The last Scientiae of the year asked bloggers to write about their ultimate career goal, what they want to achieve and/or be known for in years to come. We had as many variations of this answer as we did bloggers!
Brigindo, from Dirt and Rocks, wasn’t sure about goals and dreams when the call for post went out. But, after some thought, she realized it might be a good exercise to go through. She questions whether she wants to stay in academia and/or in SouthLife, and what that would mean for her and b. Even though she has no specific plans, it’s “…an exciting place to be.”
Cindy, at Dipper Ranch, beautifully writes in her email: “My ultimate goal in becoming an ecologist has evolved from dreamy days filled with long walks on beaches, in forests, and across fields of wildflowers to learning and sharing how our local ecological systems work. Discovering the subtle plant/animal interactions of The Coyote Brush Highway may have been just a simple act, but it was exciting to me and satisfying to share its mysteries with others. On a day-to-day basis, this is what being an ecologist means most to me.” Read her post about the Coyote Brush Highway, complete with gorgeous photos.
Patchi, at My Middle Years, cannot ever remember having big ambitions or lofty goals…which turns out to be her goal after all: being a part of a larger puzzle.
Barefoot Doctoral is in this science game for the fun (yes, you read that right!)…when it comes right down to it, what more would you want than doing something you love and being a great role model for students?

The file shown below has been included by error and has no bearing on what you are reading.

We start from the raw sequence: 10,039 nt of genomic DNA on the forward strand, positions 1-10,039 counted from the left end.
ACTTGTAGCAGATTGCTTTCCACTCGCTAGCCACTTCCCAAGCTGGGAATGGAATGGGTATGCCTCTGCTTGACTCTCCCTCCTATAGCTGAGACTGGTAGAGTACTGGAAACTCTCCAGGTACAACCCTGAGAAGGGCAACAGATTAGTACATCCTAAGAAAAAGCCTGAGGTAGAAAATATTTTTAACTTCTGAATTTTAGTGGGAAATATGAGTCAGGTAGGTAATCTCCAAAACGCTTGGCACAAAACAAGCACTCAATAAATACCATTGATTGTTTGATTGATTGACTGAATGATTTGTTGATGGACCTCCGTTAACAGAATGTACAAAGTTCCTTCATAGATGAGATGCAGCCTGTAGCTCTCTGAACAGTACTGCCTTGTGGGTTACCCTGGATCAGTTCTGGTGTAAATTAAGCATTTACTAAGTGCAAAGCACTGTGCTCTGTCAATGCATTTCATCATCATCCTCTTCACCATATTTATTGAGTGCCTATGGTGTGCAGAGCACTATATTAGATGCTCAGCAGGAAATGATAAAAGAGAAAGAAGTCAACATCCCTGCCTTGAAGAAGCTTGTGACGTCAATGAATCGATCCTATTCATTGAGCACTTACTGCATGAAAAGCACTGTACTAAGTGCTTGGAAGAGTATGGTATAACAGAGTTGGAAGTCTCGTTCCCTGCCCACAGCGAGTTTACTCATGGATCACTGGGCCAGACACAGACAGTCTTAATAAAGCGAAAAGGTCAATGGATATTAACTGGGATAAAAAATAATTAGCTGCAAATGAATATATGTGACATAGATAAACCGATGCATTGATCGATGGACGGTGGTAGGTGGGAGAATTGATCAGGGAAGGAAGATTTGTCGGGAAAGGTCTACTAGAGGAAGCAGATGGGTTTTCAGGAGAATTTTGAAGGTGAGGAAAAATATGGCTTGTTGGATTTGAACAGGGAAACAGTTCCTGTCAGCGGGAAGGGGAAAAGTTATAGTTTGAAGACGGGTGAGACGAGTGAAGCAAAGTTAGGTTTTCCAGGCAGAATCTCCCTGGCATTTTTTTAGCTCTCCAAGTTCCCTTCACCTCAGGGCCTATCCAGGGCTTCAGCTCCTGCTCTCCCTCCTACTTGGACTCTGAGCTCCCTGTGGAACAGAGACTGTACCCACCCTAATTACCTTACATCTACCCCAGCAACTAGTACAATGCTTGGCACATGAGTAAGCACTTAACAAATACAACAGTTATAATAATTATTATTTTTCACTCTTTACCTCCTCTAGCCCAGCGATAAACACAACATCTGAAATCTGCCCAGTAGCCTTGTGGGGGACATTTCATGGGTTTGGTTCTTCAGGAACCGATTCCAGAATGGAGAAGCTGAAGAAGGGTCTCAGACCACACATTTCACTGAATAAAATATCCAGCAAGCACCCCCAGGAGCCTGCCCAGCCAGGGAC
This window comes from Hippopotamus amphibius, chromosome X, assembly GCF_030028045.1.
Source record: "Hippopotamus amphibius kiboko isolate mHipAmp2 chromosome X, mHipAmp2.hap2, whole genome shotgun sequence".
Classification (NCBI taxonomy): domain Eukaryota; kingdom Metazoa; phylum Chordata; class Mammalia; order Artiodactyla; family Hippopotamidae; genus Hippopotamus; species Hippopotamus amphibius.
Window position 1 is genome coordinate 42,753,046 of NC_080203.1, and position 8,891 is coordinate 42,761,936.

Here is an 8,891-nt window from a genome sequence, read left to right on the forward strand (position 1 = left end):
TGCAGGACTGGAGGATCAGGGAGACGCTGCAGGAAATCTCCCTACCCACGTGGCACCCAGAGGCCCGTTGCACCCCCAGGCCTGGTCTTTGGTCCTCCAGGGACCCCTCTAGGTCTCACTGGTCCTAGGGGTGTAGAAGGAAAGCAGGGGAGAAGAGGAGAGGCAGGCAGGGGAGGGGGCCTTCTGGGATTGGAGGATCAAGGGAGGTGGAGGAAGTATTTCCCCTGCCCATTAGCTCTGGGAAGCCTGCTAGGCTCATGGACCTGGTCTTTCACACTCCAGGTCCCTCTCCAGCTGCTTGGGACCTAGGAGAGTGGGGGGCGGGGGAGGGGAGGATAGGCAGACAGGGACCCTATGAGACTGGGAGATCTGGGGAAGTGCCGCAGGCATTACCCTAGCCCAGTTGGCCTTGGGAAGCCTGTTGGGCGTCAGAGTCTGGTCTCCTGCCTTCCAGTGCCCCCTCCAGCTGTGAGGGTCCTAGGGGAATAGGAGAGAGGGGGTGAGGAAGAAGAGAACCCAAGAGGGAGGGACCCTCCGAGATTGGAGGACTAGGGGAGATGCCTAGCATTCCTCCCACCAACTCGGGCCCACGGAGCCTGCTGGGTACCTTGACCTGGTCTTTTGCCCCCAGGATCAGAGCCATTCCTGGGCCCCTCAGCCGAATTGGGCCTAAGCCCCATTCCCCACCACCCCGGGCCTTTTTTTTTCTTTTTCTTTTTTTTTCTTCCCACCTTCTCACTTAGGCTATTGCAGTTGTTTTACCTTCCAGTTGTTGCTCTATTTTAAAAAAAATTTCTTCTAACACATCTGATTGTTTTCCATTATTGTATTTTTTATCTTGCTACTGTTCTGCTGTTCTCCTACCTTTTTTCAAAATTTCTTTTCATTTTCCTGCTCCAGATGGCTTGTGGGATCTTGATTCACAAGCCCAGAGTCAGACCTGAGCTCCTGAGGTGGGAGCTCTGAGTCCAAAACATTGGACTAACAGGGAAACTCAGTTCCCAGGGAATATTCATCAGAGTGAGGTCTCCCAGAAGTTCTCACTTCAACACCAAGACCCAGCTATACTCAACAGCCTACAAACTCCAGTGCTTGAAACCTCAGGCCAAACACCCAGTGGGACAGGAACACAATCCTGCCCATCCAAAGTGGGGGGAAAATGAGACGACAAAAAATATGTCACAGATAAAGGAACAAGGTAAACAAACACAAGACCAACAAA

Over at The Tightrope, Dr. O struggles with the idea of the ultimate goal --- what goal is big enough to be the ultimate, but is also attainable? After thinking about her own life and a life of a friend who recently passed, she realizes her ultimate goal is to always find joy in all aspects in her life. She says of her goal, “Right now, this is the best I’ve got.” I, for one, think it’s a goal we should all aspire too!
JaneB at Now, what was I doing? went into science because she wanted “…to be Dr. Spock, not Captain Kirk or Dr. McCoy.” And not just because Spock was smart, but because of he was awful with people…and it was OKAY that he was awful with people. I love the idea of teenage JaneB fantasizing about “finding new life forms” instead of some stupid boy (don’t we all wish we spent our teenage years doing something more useful?). There are a lot more wonderful qualities that JaneB has learned from Spock, and I think it would be a wonderful world with more Spock-like people the way she has described it!
Melissa, at Confused at a Higher Level, writes about some very excellent lessons she has learned in the past year. Among them is to be true to yourself and your goals. You will be a much happier, and authentic, person if you choose your career goals based on what you love and not on what you think will make you successful.
And me? Perhaps the loftiest goal of all: I just want the whole world to stop confusing “astrology” with “astronomy”.
Thank you for everyone who contributed to this carnival!